A group of eight students, supervised by Professor Lindsay Nash and Teaching Fellow Hannah Robbins, will be on the ground in Dilley, Texas this week, to represent asylum-seeking women and children being detained in the 2,400-bed family detention center. This is the third such trip by the Cardozo clinic since February 2017, and is part of an effort galvanized and supported financially by individuals in the Cardozo community. The action is taking place a week after President Trump issued a proclamation denying asylum to migrants who enter the country between ports of entry, a plan that was immediately challenged in court.
“It is wonderful that our students will be able to bring their passion and legal skills to advocate for these families who have fled extreme violence, particularly at a time when federal policies are making it increasingly difficult for these families to obtain much-needed protection,” said Professor Nash.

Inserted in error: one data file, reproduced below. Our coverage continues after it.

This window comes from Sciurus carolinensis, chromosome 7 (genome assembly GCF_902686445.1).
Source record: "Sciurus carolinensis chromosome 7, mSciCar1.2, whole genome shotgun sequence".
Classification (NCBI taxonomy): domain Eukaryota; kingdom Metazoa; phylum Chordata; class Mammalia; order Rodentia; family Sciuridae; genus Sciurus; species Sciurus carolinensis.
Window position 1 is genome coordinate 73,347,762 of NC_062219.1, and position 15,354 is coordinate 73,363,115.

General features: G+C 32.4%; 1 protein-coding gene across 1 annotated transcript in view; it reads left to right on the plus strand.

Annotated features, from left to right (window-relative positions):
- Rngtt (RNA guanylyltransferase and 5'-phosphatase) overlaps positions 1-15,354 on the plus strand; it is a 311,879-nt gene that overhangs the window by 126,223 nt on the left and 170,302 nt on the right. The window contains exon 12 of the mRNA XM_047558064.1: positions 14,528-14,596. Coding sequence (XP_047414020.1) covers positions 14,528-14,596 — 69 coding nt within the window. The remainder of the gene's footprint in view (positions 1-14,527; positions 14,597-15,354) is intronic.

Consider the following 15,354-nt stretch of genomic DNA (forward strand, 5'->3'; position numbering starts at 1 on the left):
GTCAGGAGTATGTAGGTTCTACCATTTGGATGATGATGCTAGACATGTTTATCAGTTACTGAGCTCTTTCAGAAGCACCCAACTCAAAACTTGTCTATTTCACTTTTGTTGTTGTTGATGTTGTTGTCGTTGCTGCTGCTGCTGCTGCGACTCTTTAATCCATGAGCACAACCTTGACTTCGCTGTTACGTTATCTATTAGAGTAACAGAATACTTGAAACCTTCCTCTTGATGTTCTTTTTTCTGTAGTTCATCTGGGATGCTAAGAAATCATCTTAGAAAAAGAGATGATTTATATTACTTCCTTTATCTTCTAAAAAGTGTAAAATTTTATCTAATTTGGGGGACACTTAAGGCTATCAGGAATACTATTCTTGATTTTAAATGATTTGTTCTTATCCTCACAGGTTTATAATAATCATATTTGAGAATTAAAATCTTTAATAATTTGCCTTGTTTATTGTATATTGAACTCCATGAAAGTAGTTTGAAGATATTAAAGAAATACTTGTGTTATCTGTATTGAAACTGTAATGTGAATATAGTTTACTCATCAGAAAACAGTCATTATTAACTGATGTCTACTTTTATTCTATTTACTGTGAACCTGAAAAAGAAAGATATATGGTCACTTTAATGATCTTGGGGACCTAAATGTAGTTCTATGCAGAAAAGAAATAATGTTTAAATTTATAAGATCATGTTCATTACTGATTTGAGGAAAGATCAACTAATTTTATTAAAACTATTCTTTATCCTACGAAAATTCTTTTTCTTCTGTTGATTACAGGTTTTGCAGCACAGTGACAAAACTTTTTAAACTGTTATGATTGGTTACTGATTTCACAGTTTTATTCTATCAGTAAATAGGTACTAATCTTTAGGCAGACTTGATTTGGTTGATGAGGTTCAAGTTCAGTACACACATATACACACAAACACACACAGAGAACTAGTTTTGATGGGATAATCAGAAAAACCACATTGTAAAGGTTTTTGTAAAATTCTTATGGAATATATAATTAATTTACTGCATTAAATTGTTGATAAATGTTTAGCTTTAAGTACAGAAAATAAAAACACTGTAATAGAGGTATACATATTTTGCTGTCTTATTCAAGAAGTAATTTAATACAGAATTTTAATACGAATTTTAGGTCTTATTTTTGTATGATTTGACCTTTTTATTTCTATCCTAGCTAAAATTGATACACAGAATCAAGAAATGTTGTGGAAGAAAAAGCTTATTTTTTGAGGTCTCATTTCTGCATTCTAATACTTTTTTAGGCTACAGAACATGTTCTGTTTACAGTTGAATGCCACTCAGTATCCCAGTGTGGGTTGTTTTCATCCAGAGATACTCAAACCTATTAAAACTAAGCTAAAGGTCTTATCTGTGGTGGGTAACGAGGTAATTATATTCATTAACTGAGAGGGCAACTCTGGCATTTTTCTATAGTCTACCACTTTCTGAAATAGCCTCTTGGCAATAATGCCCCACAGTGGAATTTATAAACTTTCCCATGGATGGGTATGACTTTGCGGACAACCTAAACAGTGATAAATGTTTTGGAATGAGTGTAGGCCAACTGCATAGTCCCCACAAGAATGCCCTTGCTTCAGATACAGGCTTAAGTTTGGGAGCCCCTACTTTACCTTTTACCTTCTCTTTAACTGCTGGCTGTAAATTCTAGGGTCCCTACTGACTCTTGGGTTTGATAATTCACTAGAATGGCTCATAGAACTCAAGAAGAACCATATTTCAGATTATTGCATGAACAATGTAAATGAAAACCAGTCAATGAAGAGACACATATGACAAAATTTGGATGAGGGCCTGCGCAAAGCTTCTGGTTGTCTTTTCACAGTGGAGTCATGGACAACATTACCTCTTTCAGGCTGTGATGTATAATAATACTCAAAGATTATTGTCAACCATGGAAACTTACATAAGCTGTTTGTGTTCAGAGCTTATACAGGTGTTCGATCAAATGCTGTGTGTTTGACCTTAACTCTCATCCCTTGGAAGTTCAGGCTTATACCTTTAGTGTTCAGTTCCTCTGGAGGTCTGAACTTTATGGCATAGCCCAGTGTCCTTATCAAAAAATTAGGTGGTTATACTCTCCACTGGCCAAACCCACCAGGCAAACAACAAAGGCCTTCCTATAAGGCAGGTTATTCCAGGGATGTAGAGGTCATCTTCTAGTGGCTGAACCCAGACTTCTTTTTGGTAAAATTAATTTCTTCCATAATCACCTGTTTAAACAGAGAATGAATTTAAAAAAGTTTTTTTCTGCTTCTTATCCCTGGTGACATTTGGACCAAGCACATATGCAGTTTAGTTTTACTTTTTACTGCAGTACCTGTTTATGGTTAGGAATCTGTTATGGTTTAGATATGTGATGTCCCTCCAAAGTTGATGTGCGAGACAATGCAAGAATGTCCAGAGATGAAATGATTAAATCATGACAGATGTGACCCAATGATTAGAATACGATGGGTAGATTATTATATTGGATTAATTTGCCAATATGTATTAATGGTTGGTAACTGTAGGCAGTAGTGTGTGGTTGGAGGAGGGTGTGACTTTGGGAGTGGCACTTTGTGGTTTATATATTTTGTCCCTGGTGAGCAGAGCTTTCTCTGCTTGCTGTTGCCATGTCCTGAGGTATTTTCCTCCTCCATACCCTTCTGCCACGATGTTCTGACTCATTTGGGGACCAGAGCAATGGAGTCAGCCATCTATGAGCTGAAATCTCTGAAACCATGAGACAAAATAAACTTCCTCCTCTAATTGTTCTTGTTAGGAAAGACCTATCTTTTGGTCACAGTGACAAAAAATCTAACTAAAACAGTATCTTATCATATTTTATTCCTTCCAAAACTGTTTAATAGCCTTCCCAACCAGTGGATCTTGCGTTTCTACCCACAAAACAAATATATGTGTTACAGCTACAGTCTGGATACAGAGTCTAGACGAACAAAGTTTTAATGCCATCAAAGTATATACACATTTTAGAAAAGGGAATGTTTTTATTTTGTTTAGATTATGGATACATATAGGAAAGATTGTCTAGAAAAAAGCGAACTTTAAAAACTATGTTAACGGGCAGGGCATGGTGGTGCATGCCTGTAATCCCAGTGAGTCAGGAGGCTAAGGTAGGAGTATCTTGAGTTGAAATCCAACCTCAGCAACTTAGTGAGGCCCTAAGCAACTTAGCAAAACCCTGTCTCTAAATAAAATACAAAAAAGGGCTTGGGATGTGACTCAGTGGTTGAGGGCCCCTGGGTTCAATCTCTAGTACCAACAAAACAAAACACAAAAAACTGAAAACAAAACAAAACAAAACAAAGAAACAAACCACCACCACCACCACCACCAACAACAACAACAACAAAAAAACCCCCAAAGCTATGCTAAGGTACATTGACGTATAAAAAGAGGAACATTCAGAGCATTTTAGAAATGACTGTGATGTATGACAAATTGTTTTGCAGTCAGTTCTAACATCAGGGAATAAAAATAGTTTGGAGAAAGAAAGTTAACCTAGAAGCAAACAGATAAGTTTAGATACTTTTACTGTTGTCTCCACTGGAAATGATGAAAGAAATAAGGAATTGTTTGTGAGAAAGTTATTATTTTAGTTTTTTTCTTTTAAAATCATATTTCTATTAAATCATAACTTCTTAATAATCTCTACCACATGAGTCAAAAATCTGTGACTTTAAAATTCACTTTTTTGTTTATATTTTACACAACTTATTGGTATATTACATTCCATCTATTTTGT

The majority of these asylum-seeking families are detained because they are in summary removal proceedings in which they must pass a cursory screening to determine if they have a threshold level of fear of persecution or torture, which is a prerequisite for them to even get a hearing in immigration court. Students will be involved in a range of representation work, including helping to prepare mothers and children for credible fear interviews, representing them in connection with the screening process and in seeking release, and other types of advocacy for the detained mothers and children.
The Cardozo community is proud to have such dedicated faculty and students on the front lines of justice.